Wild silk threads have been found and identified from two Indus River sites, Harappa and Chanhu-daro, dating to c. 2450–2000 BCE. This is roughly the same period as the earliest evidence of silk use in China, which is generally thought to have had the oldest silk industry in the world. The specimens of threads from Harappa appear on Scanning electron microscope analysis to be from two different species of silk moth, Antheraea mylitta and A. assamensis, while the silk from Chanhu-daro may be from a Philosamia species, (Eri silk), and this silk appears to have been reeled.
Wild silks were in use in China from early times. Moreover, the Chinese were aware of their use in the Roman Empire and apparently imported goods made from them by the time of the Later Han Dynasty in the 1st to 3rd centuries CE.
There are significant indications in the literature that wild silks were in use in Persia and in Greece by the late 5th century BCE, apparently referred to as "Amorgina" or "Amorgian garments" in Greece.
Pliny the Elder, in the 1st century CE, obviously had some knowledge of how wild silkworms' cocoons were produced and utilised on the island of Kos for Coa vestis, even though his account included some fanciful ideas.
List of some wild silk moths and their silk
- Antheraea assamensis (Helfer, 1837) – from Assam. Its silk has a beautiful glossy golden hue which improves with age and washing. Is never bleached or dyed and is stain resistant. Was reserved for the exclusive use of royal families in Assam for 600 years.
- Antheraea mylitta (Drury, 1773) – the "tasar" silkworm.
- Antheraea pernyi (Guénerin-Méneville, 1855) – the Chinese Tussah Moth. The colour and quality of the silk depends on the climate and soil.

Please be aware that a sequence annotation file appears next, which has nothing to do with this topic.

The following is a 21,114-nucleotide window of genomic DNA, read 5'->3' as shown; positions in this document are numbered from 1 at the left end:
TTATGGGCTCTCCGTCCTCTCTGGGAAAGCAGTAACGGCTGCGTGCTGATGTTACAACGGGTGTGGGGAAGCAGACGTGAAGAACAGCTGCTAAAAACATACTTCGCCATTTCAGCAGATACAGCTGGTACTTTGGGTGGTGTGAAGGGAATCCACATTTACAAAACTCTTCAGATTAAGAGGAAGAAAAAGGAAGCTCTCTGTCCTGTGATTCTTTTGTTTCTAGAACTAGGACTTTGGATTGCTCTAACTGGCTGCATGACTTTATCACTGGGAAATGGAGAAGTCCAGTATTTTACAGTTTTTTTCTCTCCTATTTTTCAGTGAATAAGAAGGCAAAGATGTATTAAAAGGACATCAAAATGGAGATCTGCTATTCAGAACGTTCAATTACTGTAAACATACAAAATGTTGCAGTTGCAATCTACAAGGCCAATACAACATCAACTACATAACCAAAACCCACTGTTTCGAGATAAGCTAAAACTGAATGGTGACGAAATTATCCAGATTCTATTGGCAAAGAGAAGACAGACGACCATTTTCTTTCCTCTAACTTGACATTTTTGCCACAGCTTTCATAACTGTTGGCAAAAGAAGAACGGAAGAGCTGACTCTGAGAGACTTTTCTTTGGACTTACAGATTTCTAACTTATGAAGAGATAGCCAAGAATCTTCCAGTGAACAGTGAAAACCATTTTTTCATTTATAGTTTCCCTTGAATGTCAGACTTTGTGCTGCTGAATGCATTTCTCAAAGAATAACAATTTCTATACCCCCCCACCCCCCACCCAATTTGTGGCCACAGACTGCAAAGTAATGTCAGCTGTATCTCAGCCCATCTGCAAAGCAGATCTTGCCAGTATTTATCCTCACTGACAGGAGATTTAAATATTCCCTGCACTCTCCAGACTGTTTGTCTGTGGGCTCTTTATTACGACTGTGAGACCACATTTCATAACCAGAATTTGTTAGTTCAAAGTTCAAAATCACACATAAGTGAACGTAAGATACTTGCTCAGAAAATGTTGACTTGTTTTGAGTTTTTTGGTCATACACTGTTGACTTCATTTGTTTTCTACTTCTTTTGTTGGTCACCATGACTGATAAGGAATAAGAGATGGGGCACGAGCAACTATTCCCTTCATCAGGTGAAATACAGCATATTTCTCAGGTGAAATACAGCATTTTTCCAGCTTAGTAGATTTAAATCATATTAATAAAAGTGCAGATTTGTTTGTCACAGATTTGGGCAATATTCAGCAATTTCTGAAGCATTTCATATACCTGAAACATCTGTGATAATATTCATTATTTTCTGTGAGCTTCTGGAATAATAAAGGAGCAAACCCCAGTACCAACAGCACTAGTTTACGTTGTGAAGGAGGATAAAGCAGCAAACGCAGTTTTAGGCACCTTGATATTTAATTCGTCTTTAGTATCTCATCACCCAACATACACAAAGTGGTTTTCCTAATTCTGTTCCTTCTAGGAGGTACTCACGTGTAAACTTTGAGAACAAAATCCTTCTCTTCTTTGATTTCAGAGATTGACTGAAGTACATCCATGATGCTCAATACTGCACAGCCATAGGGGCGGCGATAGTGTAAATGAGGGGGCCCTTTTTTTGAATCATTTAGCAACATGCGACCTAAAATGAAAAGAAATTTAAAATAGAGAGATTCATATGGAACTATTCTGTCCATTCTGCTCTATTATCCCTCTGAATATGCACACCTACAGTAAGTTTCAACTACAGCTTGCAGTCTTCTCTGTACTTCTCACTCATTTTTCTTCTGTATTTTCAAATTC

- Antheraea polyphemus – has the most potential of any North American silkworms.
- Antheraea yamamai (Guénerin-Méneville, 1861) – the tensan (天蚕 tensan) silk moth. Has been cultivated in Japan for more than 1000 years. It produces a naturally white silk but does not dye well, though it is very strong and elastic. It is now very rare and expensive.
- Anisota senatoria (J. E. Smith, 1797) – "Orange-tipped oakworm moth". North American moth.
- Automeris io (Fabricius, 1775) – North American moth.
- Bombyx mandarina (Moore) – Possible wild form of B. mori.
- Bombyx sinensis – from China. Prolific but small cocoons.
- Callosamia promethea – from North America.
- Gonometa postica Walker – from the Kalahari region.
- Gonometa rufobrunnea Aurivillius. Feeds on the mopane tree in southern Africa.
- Hyalophora cecropia – North American. Quality of the silk depends on food source.
- Pachypasa otus – around the Western Mediterranean. The probable source for Roman Coa vestis.
- Samia cynthia (Drury, 1773) – the Ailanthus silkmoth, a somewhat domesticated silkworm from China. Introduced into North America. The eri silkmoth from Assam is a subspecies of this moth (S. cynthia ricini). It produces a white silk which resembles wool mixed with cotton, but feels like silk.